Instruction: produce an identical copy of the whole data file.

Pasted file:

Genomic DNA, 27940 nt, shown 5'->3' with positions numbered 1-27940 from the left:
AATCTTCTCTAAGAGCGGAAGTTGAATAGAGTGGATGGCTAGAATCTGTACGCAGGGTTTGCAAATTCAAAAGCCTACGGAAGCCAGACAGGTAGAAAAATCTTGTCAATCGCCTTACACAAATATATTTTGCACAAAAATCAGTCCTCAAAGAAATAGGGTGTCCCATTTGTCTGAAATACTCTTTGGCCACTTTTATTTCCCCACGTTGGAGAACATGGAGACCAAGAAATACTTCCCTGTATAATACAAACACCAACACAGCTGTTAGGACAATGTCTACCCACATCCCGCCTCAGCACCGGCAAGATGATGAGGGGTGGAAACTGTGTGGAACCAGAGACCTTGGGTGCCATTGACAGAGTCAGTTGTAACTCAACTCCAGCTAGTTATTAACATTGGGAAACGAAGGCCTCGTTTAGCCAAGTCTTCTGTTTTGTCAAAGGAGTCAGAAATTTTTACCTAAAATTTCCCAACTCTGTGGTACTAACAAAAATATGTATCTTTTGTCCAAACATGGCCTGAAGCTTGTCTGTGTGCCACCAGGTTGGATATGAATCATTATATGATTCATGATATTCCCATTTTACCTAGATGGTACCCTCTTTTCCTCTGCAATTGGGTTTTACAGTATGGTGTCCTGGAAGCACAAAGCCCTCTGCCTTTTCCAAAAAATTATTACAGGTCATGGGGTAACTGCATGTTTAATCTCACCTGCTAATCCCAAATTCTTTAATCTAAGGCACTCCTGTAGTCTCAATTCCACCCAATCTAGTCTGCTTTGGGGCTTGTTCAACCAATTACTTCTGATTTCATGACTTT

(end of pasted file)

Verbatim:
Genomic DNA, 27940 nt, shown 5'->3' with positions numbered 1-27940 from the left:
AATCTTCTCTAAGAGCGGAAGTTGAATAGAGTGGATGGCTAGAATCTGTACGCAGGGTTTGCAAATTCAAAAGCCTACGGAAGCCAGACAGGTAGAAAAATCTTGTCAATCGCCTTACACAAATATATTTTGCACAAAAATCAGTCCTCAAAGAAATAGGGTGTCCCATTTGTCTGAAATACTCTTTGGCCACTTTTATTTCCCCACGTTGGAGAACATGGAGACCAAGAAATACTTCCCTGTATAATACAAACACCAACACAGCTGTTAGGACAATGTCTACCCACATCCCGCCTCAGCACCGGCAAGATGATGAGGGGTGGAAACTGTGTGGAACCAGAGACCTTGGGTGCCATTGACAGAGTCAGTTGTAACTCAACTCCAGCTAGTTATTAACATTGGGAAACGAAGGCCTCGTTTAGCCAAGTCTTCTGTTTTGTCAAAGGAGTCAGAAATTTTTACCTAAAATTTCCCAACTCTGTGGTACTAACAAAAATATGTATCTTTTGTCCAAACATGGCCTGAAGCTTGTCTGTGTGCCACCAGGTTGGATATGAATCATTATATGATTCATGATATTCCCATTTTACCTAGATGGTACCCTCTTTTCCTCTGCAATTGGGTTTTACAGTATGGTGTCCTGGAAGCACAAAGCCCTCTGCCTTTTCCAAAAAATTATTACAGGTCATGGGGTAACTGCATGTTTAATCTCACCTGCTAATCCCAAATTCTTTAATCTAAGGCACTCCTGTAGTCTCAATTCCACCCAATCTAGTCTGCTTTGGGGCTTGTTCAACCAATTACTTCTGATTTCATGACTTT